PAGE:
Gregory, M. (2000), "The Library and Information Work Primer", New Library World, Vol. 101 No. 2, pp. 88-91. https://doi.org/10.1108/nlw.2000.101.2.88.1
Emerald Group Publishing Limited
The authors have wide experience in the training and development of paraprofessionals within information and library services (LIS) making for informed opinions. The main objectives for this book are the provision of comprehensive, accurate and factual basis for study, and also to attempt to alter the traditional rather dated, stuffy image of library and information work which still endures.
The primary target audience is paraprofessional staff, at supervisory level but it is useful to those finding themselves in a first professional post, or indeed to those returning to the service after a career break.
The physical arrangement comprises, preface and general introduction, followed by ten chapter headings, a recommended reading list, containing 42 references and a list of five journals of interest to the paraprofessional, an index, useful addresses, glossary of abbreviations and acronyms and an index.
There is also an appendix which links the chapters to the curricula of the City and Guilds and NVQ information and library courses, for example chapter 6, “The stock of libraries” is relevant to Units 02, 03 of the City & Guilds 7370 course and also to Units,1,4,5,8 of the ILS‐NVQ 2.
While the chapters essentially follow the curricula of City & Guilds and NVQ courses, the arrangement and order of subjects follows an orderly progression similar to professional courses.
The chapter headings in the Contents pages are supplemented by detailed sub‐headings, in one instance a chapter is broken down into 16 subsections making it easy to find specific topics, however the broad chapter headings are:
The functions and structure of the principal types of library and information service within the UK.
Management, recruitment and training.
Education and training opportunities.
Financial administration, record and planning.
The stock of libraries.
Services to users.
Marketing and public relations.
Information and communications technology.
The text provides a practical background to LIS education and training, and to work situations both for new and recent entrants to the profession, and for those working towards UK NVQ and City & Guilds qualifications and also for those in first year undergraduate LIS courses.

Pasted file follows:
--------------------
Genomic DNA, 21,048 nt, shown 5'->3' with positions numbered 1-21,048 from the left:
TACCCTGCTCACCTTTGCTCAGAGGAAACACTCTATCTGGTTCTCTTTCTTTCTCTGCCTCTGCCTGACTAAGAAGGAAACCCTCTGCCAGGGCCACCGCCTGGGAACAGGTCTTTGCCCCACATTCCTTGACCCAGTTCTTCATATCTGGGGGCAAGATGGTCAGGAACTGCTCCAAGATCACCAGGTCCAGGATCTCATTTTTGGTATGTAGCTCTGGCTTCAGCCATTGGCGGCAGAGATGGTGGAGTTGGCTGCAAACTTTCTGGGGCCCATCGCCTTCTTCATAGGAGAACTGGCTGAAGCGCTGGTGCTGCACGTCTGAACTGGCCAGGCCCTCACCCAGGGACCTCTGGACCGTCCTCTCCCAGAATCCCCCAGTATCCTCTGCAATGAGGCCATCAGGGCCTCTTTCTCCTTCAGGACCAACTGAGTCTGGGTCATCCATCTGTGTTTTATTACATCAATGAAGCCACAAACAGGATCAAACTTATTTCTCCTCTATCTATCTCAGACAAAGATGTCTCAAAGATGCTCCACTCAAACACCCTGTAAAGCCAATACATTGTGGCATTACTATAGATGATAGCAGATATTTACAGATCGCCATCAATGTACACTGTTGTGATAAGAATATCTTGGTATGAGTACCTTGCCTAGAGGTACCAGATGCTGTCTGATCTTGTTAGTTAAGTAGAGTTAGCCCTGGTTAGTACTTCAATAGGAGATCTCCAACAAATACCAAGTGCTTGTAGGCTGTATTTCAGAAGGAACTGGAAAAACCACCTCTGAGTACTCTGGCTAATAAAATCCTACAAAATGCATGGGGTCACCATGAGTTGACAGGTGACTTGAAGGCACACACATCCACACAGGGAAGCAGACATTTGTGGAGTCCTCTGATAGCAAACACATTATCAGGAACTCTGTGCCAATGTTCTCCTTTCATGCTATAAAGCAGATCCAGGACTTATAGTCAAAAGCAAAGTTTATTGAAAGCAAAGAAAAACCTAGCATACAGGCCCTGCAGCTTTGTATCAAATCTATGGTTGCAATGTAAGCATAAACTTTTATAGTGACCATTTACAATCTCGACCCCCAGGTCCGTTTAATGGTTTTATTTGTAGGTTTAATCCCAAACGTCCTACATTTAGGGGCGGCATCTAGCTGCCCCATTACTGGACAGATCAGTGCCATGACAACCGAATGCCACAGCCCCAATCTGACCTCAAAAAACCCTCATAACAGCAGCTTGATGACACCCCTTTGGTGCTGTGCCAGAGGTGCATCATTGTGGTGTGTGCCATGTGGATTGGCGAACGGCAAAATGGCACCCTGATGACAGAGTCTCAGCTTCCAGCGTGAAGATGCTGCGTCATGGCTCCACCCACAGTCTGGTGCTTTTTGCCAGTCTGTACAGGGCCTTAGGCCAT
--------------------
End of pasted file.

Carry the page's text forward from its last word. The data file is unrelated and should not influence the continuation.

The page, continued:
Key skills and competencies are dealt with for a wide range of posts and duties in LIS, an overview of the service provides useful summaries of the different sectors within LIS.
Chapter six “The stock of libraries” provides a useful account of collection management systems, stock control, maintenance, cataloguing, classification schemes and information types. A bibliography at the end of the chapter lists key reference sources and contains some 40 plus essential reference works in both hardcopy and electronic formats. Invaluable for enquiry work, this standard material includes subject bibliographies, statistical sources, official publications and publishing information, both UK and international.
Certain areas need developing, especially some sections which describe or compare procedures in the different LIS sectors, for example the section on quality assurance in the chapter on evaluation provides detailed information on the charter mark, ISO9000 and “library‐led” evaluation systems , yet summarises the very important HEFCE quality and assessment procedures in academic libraries in just two sentences.
Chapter nine “Information and communications technology” describes library management systems and many aspects of library housekeeping procedures as well as information retrieval systems, Internet etc. – any comprehensive coverage of this area is difficult in the constantly changing, dynamic state of electronic provision and delivery; this chapter may seem dated depending on the readers home library facilities, for example the section on the Internet, in my opinion, underestimates its use in academic libraries.
Overall however the book satisfies the authors’ objectives to underpin the formal training of those studying on LIS courses. I would recommend it as essential reading for all LIS students, at whatever level, and would suggest it is a useful aide‐mémoire for those in their first professional post; the clear layout and index make it easy to dip in and select information quickly.